Continuing ‘War On Toys,’ Feds File Lawsuit

Published September 3, 2015

Zen Magnets, a vendor of toy magnet sets, is continuing to fight Consumer Product Safety Commission regulations intended to prevent the sale and manufacture of toy magnet sets marketed to adults for entertainment purposes.

In 2014, CPSC issued new regulations banning importing or manufacturing or magnets or toy magnet sets deemed to be excessively strong, responding to 100 reported hospital visits, , between 2009 and 2011, involving young children eating toy magnets, or about 5 cases per one million children,

‘Only Dangerous If Misused’
Shihan Qu, the owner of Zen Magnets, says CSPC’s war on toys isn’t in consumers’ best interests.

Zen Magnets is the remaining American vendor of imported toy magnets, and the target of several lawsuits filed by the federal government.

“There are products that are meant to hurt: guns, tasers, many military products,” he said. “There are products that are reasonably expected to hurt: trampolines, skateboards, snowboards, other things with warnings that say ‘this is inherently dangerous to use,’ and then there products that are only dangerous if misused, like magnets and all other products.”

‘Laughed Off a Ballot’
Qu says CPSC’s anti-toy campaign is ridiculous.

“I think there’s something very wrong if unelected government bureaucracy can pass laws that would otherwise be laughed off a ballot, if presented as an option to the public,” he said. “It seems to me that if the CPSC felt accountable to the public, there would be a point where external public interest could change their minds, and that they should be the ones conducting polls to make sure they are not being unreasonable.”

Qu says CPSC’s past efforts to force his competitors out of business, and close the toy magnet market, undermine the agency’s stated goal.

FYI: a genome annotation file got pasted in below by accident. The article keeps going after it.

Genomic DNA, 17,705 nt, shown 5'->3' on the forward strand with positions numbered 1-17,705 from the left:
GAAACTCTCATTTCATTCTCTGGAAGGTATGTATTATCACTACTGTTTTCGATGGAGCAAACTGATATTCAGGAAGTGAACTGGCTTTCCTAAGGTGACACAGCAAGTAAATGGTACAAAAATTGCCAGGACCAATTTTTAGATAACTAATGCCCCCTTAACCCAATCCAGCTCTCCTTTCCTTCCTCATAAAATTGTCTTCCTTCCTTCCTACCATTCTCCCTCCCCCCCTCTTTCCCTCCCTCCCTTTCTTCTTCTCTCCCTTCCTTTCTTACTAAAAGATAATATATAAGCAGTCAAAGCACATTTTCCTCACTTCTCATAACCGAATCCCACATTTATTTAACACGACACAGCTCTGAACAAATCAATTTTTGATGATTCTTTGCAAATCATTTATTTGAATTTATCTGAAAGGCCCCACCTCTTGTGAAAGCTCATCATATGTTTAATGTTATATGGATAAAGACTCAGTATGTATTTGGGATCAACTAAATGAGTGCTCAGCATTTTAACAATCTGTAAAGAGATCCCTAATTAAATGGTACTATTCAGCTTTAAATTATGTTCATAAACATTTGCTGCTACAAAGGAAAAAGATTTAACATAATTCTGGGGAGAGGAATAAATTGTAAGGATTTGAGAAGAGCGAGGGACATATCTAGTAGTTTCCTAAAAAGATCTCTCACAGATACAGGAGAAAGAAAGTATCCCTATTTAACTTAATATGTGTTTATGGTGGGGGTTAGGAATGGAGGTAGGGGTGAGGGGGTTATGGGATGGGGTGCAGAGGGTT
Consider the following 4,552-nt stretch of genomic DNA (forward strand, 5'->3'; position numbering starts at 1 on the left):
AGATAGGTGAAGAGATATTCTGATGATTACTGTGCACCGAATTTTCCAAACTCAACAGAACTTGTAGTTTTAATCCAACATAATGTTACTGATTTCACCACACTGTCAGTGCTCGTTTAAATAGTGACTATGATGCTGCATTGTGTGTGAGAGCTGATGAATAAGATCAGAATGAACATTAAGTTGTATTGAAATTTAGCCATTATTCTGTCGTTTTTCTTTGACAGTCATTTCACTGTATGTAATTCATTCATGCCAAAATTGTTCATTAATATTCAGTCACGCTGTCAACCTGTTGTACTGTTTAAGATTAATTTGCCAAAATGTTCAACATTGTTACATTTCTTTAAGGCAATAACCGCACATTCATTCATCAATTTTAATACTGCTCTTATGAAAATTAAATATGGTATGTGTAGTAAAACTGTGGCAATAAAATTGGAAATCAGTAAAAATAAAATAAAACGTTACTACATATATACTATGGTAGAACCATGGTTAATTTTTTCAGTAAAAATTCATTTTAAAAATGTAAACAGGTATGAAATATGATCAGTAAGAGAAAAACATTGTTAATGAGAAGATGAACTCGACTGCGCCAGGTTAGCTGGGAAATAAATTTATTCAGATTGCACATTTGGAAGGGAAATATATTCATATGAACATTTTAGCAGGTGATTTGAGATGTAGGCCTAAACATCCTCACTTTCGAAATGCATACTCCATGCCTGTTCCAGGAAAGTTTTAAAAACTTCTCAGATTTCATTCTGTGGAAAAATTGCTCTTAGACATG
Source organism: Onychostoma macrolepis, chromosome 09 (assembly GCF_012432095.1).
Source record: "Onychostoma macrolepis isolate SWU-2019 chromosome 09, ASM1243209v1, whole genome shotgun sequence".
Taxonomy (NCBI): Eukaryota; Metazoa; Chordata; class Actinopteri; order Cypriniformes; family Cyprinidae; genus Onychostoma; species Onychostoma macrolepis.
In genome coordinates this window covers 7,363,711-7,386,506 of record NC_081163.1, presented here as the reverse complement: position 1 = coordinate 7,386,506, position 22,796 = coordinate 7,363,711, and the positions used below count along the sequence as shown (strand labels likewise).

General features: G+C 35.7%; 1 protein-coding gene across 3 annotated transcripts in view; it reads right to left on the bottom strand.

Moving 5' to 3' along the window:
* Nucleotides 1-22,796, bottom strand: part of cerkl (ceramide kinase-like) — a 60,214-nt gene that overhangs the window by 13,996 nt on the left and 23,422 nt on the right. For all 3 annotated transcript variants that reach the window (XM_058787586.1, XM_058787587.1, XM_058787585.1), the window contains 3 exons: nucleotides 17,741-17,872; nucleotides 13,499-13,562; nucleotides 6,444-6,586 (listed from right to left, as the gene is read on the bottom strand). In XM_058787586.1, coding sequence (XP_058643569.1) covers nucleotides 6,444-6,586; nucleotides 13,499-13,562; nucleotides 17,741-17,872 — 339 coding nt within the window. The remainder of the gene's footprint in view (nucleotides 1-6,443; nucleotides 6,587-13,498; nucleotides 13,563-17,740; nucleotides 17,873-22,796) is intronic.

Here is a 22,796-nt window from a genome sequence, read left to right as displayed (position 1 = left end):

“You can still search [for] Neocube, Buckyballs, and magnet spheres, and the first pages’ results will give you many places to purchase them all from China,” he said. “They have made it harder to measure their effectiveness, since Chinese companies don’t have to answer to the CPSC, and the CPSC has no U.S. companies left to interrogate about sales figures.”

‘Hardly’ Legitimate
Adrian Moore, Vice President of the Reason Foundation, says CPSC is overreaching its boundaries.

“I can say this hardly looks like legitimate oversight, he said. “CPSC doesn’t provide evidence of innocent and helpless individuals like kids or pets being harmed, just hypothetical examples and rumors. 

“They seem particularly bent out of shape that the warning label provided by Zen Magnets is irreverent…. pointing out it would be really stupid to give their little magnets to kids so young they swallow them, and even more stupid for adults to swallow them,” Moore said. “They point out there is nothing defective or unsafe about their product, unless you do something stupid with them.”

Matt Hurley ([email protected]) writes from Cincinnati, Ohio.